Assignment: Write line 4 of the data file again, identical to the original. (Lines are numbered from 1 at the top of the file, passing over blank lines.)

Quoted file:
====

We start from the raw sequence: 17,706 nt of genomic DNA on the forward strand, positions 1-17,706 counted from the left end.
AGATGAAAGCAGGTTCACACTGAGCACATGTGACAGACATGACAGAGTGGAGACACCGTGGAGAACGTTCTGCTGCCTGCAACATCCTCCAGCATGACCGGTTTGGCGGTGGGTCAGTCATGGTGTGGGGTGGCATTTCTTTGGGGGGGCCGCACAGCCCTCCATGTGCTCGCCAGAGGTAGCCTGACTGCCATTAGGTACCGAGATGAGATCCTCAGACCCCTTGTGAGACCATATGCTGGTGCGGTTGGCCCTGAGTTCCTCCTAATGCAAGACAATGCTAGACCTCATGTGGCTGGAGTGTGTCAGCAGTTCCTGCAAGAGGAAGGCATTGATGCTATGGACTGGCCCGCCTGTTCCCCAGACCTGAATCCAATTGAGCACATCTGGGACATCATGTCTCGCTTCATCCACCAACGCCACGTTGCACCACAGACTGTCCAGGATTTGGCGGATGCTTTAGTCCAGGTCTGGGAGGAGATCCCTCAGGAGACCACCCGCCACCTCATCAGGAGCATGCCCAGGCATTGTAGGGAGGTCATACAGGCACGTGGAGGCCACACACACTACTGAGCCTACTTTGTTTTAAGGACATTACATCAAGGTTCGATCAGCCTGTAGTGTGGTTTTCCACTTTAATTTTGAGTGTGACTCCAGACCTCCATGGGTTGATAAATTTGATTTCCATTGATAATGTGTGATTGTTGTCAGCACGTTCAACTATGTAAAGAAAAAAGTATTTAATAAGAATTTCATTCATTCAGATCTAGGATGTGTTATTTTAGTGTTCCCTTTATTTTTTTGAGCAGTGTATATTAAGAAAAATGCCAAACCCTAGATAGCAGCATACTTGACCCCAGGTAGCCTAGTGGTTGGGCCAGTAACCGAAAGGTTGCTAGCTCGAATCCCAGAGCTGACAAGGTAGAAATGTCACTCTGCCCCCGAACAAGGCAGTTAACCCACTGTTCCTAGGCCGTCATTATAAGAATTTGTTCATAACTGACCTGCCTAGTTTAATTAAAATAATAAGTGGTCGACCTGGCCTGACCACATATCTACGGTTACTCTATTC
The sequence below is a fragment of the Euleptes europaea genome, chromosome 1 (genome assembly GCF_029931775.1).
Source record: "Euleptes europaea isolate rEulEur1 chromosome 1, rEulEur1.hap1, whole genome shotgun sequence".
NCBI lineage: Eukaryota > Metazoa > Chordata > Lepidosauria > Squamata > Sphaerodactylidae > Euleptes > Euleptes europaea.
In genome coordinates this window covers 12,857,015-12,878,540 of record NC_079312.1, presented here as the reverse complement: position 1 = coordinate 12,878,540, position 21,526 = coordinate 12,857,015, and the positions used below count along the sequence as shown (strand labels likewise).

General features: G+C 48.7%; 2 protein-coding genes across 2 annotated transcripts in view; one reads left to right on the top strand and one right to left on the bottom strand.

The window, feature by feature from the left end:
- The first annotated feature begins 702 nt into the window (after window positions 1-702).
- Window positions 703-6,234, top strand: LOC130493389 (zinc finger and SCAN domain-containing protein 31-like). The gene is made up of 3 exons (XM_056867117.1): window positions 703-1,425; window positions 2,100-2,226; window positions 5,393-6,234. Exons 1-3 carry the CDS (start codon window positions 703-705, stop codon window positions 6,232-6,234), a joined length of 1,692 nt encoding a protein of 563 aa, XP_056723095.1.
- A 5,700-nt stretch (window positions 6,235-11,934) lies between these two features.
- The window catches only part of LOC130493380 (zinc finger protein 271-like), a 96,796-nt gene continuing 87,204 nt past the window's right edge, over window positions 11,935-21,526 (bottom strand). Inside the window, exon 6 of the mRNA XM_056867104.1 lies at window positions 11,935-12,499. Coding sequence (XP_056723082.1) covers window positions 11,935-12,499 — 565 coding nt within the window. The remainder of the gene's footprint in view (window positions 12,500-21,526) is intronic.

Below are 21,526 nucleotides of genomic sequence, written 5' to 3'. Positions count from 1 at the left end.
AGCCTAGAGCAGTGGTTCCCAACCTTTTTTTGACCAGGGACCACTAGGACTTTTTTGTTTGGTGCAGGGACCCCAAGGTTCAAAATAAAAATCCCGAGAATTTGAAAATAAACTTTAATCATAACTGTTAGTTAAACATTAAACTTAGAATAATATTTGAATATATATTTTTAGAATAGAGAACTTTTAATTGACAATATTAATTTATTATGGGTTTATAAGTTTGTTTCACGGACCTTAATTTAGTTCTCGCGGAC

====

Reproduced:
Source record: "Euleptes europaea isolate rEulEur1 chromosome 1, rEulEur1.hap1, whole genome shotgun sequence".